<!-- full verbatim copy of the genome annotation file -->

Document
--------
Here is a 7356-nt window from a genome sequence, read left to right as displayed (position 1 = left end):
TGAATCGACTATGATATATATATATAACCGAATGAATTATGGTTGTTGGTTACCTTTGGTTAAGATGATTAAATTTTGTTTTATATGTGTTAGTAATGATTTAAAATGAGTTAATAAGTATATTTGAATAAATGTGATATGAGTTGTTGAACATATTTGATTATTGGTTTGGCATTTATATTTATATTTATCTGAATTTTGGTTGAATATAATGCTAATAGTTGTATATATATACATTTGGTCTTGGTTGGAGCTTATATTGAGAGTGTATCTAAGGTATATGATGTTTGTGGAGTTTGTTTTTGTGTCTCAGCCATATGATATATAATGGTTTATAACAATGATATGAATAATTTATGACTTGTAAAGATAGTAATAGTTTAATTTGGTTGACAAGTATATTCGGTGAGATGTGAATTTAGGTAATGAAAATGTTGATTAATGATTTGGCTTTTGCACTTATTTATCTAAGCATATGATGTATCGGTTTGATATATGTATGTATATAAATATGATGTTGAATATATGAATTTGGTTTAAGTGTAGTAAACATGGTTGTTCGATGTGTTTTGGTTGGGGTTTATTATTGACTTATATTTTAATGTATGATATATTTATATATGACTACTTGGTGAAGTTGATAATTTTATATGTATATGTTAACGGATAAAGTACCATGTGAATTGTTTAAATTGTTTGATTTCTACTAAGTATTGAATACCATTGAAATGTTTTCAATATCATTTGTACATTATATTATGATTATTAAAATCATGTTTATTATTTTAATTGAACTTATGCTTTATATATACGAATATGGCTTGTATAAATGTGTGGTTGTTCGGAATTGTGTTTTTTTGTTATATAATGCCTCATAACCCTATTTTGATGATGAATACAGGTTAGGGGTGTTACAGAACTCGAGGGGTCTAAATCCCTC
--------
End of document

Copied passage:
Here is a 7356-nt window from a genome sequence, read left to right as displayed (position 1 = left end):
TGAATCGACTATGATATATATATATAACCGAATGAATTATGGTTGTTGGTTACCTTTGGTTAAGATGATTAAATTTTGTTTTATATGTGTTAGTAATGATTTAAAATGAGTTAATAAGTATATTTGAATAAATGTGATATGAGTTGTTGAACATATTTGATTATTGGTTTGGCATTTATATTTATATTTATCTGAATTTTGGTTGAATATAATGCTAATAGTTGTATATATATACATTTGGTCTTGGTTGGAGCTTATATTGAGAGTGTATCTAAGGTATATGATGTTTGTGGAGTTTGTTTTTGTGTCTCAGCCATATGATATATAATGGTTTATAACAATGATATGAATAATTTATGACTTGTAAAGATAGTAATAGTTTAATTTGGTTGACAAGTATATTCGGTGAGATGTGAATTTAGGTAATGAAAATGTTGATTAATGATTTGGCTTTTGCACTTATTTATCTAAGCATATGATGTATCGGTTTGATATATGTATGTATATAAATATGATGTTGAATATATGAATTTGGTTTAAGTGTAGTAAACATGGTTGTTCGATGTGTTTTGGTTGGGGTTTATTATTGACTTATATTTTAATGTATGATATATTTATATATGACTACTTGGTGAAGTTGATAATTTTATATGTATATGTTAACGGATAAAGTACCATGTGAATTGTTTAAATTGTTTGATTTCTACTAAGTATTGAATACCATTGAAATGTTTTCAATATCATTTGTACATTATATTATGATTATTAAAATCATGTTTATTATTTTAATTGAACTTATGCTTTATATATACGAATATGGCTTGTATAAATGTGTGGTTGTTCGGAATTGTGTTTTTTTGTTATATAATGCCTCATAACCCTATTTTGATGATGAATACAGGTTAGGGGTGTTACAGAACTCGAGGGGTCTAAATCCCTC